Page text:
“Hey! Even grandmothers are crawling around in this mess?” a sweat-soaked young man cried in surprise when he spotted Mrs. Oh. Concentrating on finding her other shoe, which had come off and got kicked away from her in the melee, she gave no sign of having heard him. She found the muddied shoe and put it on, but there still remained the task of getting back into the waiting room to rejoin her husband and granddaughter. The room was rammed to the gills, so much so that even the window frames had disappeared, gotten rid of in a bid to free up some space. Whatever had previously been a window was now used as a door, and the water bottles people had brought with them for the journey were transformed into chamber pots. If only it could have just stopped raining, they wouldn’t all have had to cram into such a tiny space. But as it was, the waiting room was their only refuge against getting soaked to the skin.
            People lying down or sitting on the concrete floor, in spite of all the mud that had got trailed in from outside; people lacking even the space to sit, who instead had to stand stiff as posts—almost all of them were people who, like Mrs. Oh and her family, had been intending to change trains here at this station, only to find themselves imprisoned because a Class One event was being held.
            The station itself wasn’t particularly large and was far away from any built-up areas, but it was one at which various branch lines converged, meaning that even a small change in the service was enough to cause a severe backlog. That would have been bad enough in itself, but as the station had now been completely locked down for thirty-two hours and counting, crowds and confusion were only to be expected. The would-be passengers had all exhausted whatever provisions they’d brought for the journey, and the scant handful of basic restaurants were unable to meet their demands. Even buying a packet of bread involved the kind of ordeal which Mrs. Oh had just suffered through, and the difficulties in then getting back to the waiting room were no less of a strain. People’s nerves were on edge, leading them to kick up a fuss over the least perceived slight. Faces blackened with dust from the railroad were screwed up in irritation; people grumbled that someone had jogged the backpack they were using as a pillow or had elbowed them in the ribs while shoving past. And even when these petty spats had run out of steam, the same angry expression remained on everyone’s face.
            What bastard’s Class One event takes this long? What bastard’s Class One event kills people like this? Of course, these words of discontent could never pass their lips. The Class One event taking place just then involved Kim Il-sung traveling along that same railroad—Kim Il-sung, whose sacred inviolability meant that even if he announced that a convicted murderer was to be allowed to live, anyone who dared so much as hint at disapproval would be sealing his or her own fate, with no more recourse to reverse it than a mouse faced with a cat. Indeed, the “cats” would be all around the station just now, even inside the waiting room, scattered among the mice like the seeds in a squash.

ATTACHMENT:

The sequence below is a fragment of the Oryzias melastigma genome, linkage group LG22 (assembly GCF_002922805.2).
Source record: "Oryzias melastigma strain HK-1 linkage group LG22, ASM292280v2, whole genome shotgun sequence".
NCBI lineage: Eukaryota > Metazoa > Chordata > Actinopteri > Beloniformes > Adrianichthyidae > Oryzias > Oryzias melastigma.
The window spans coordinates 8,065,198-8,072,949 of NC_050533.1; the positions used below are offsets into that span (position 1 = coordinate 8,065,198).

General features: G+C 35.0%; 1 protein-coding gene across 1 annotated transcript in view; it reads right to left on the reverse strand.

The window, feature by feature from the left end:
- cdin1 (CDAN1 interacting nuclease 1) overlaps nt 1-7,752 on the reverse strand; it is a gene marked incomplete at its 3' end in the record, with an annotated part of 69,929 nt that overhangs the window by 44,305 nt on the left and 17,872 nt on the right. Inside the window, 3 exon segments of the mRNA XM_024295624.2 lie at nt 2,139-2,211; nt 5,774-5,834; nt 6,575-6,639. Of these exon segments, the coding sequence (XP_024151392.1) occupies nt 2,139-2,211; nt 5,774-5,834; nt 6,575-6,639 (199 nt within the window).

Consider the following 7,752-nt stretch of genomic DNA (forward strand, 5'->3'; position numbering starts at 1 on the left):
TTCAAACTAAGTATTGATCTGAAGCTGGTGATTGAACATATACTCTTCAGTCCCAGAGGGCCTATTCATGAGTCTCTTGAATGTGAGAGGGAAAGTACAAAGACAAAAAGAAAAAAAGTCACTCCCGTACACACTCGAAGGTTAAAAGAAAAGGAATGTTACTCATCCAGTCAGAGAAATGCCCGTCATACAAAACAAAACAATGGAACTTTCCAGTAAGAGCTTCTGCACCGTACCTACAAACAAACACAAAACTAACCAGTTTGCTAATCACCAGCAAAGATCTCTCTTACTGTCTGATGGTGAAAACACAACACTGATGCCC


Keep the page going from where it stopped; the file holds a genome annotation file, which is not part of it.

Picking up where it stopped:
In all likelihood, the cats would pretend to share the sufferings of the mice right next to them, even producing the same pitiful whimpers whenever they happened to be bumped or jolted . . . and the wretched mice, suspecting this, could only divert their anger onto the most trivial incidents, like the bride who takes it out on the family dog when her mother-in-law gives her a tongue-lashing.
            With so many people looking for the family dog in this situation, it took Mrs. Oh a full ten minutes to get back to the place where her husband and granddaughter were waiting, though the distance from the yard in front of the station was no more than thirty-odd steps. The family had installed themselves in one corner of the waiting room, the ideal spot from which to avoid “attacks” from behind or to one side.
            Yeongsun was the first to spot Mrs. Oh. “Bread!” she exclaimed.
            They’d had to skip only one meal since setting out on their trip, yet the girl looked happier to see the bread than to see her grandmother. Her husband, though, was the same as always.
            “Look at the sweat on you! That’s why I said I should go. . . .”
            He reached up to take a packet of bread and turned to the young woman who had borrowed Mrs. Oh’s place. Her clothes marked her out as a recent bride. She had fallen asleep where she sat, her head lolling forward onto her backpack. “Excuse me, miss,” he said to wake her, and shifted aside so she’d still have room now that Mrs. Oh was back. Tearing open her packet, Mrs. Oh held out a piece each to her husband and granddaughter.